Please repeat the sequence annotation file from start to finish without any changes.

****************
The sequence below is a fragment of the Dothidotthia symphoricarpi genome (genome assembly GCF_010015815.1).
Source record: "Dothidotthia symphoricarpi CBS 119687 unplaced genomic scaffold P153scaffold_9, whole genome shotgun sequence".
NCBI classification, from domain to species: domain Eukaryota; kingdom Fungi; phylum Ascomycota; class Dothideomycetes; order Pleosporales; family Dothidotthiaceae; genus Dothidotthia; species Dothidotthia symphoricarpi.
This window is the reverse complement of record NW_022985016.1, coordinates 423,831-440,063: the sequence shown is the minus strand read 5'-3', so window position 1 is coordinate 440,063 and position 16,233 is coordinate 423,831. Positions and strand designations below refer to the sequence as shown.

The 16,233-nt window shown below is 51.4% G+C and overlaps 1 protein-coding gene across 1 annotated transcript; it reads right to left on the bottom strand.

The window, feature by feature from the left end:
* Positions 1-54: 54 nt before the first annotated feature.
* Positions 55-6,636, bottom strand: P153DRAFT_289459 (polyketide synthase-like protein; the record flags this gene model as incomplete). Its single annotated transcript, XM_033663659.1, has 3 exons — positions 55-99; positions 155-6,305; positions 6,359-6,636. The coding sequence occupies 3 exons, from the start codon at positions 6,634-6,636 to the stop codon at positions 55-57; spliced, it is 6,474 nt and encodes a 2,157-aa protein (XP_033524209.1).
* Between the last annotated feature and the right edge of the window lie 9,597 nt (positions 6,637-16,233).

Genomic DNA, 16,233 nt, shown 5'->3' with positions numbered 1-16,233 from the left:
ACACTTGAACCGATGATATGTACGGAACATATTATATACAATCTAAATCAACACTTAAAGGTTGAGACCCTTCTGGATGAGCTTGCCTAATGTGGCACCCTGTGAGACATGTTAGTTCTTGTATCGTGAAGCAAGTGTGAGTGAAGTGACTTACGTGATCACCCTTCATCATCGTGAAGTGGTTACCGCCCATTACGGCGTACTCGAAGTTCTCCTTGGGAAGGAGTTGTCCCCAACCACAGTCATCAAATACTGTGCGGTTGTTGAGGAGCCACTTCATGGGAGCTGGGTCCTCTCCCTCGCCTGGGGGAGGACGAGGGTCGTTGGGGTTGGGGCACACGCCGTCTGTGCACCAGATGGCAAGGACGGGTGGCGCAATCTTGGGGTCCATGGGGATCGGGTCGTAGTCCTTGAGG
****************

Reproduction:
The sequence below is a fragment of the Dothidotthia symphoricarpi genome (genome assembly GCF_010015815.1).
Source record: "Dothidotthia symphoricarpi CBS 119687 unplaced genomic scaffold P153scaffold_9, whole genome shotgun sequence".
NCBI classification, from domain to species: domain Eukaryota; kingdom Fungi; phylum Ascomycota; class Dothideomycetes; order Pleosporales; family Dothidotthiaceae; genus Dothidotthia; species Dothidotthia symphoricarpi.
This window is the reverse complement of record NW_022985016.1, coordinates 423,831-440,063: the sequence shown is the minus strand read 5'-3', so window position 1 is coordinate 440,063 and position 16,233 is coordinate 423,831. Positions and strand designations below refer to the sequence as shown.

The 16,233-nt window shown below is 51.4% G+C and overlaps 1 protein-coding gene across 1 annotated transcript; it reads right to left on the bottom strand.

The window, feature by feature from the left end:
* Positions 1-54: 54 nt before the first annotated feature.
* Positions 55-6,636, bottom strand: P153DRAFT_289459 (polyketide synthase-like protein; the record flags this gene model as incomplete). Its single annotated transcript, XM_033663659.1, has 3 exons — positions 55-99; positions 155-6,305; positions 6,359-6,636. The coding sequence occupies 3 exons, from the start codon at positions 6,634-6,636 to the stop codon at positions 55-57; spliced, it is 6,474 nt and encodes a 2,157-aa protein (XP_033524209.1).
* Between the last annotated feature and the right edge of the window lie 9,597 nt (positions 6,637-16,233).

Genomic DNA, 16,233 nt, shown 5'->3' with positions numbered 1-16,233 from the left:
ACACTTGAACCGATGATATGTACGGAACATATTATATACAATCTAAATCAACACTTAAAGGTTGAGACCCTTCTGGATGAGCTTGCCTAATGTGGCACCCTGTGAGACATGTTAGTTCTTGTATCGTGAAGCAAGTGTGAGTGAAGTGACTTACGTGATCACCCTTCATCATCGTGAAGTGGTTACCGCCCATTACGGCGTACTCGAAGTTCTCCTTGGGAAGGAGTTGTCCCCAACCACAGTCATCAAATACTGTGCGGTTGTTGAGGAGCCACTTCATGGGAGCTGGGTCCTCTCCCTCGCCTGGGGGAGGACGAGGGTCGTTGGGGTTGGGGCACACGCCGTCTGTGCACCAGATGGCAAGGACGGGTGGCGCAATCTTGGGGTCCATGGGGATCGGGTCGTAGTCCTTGAGG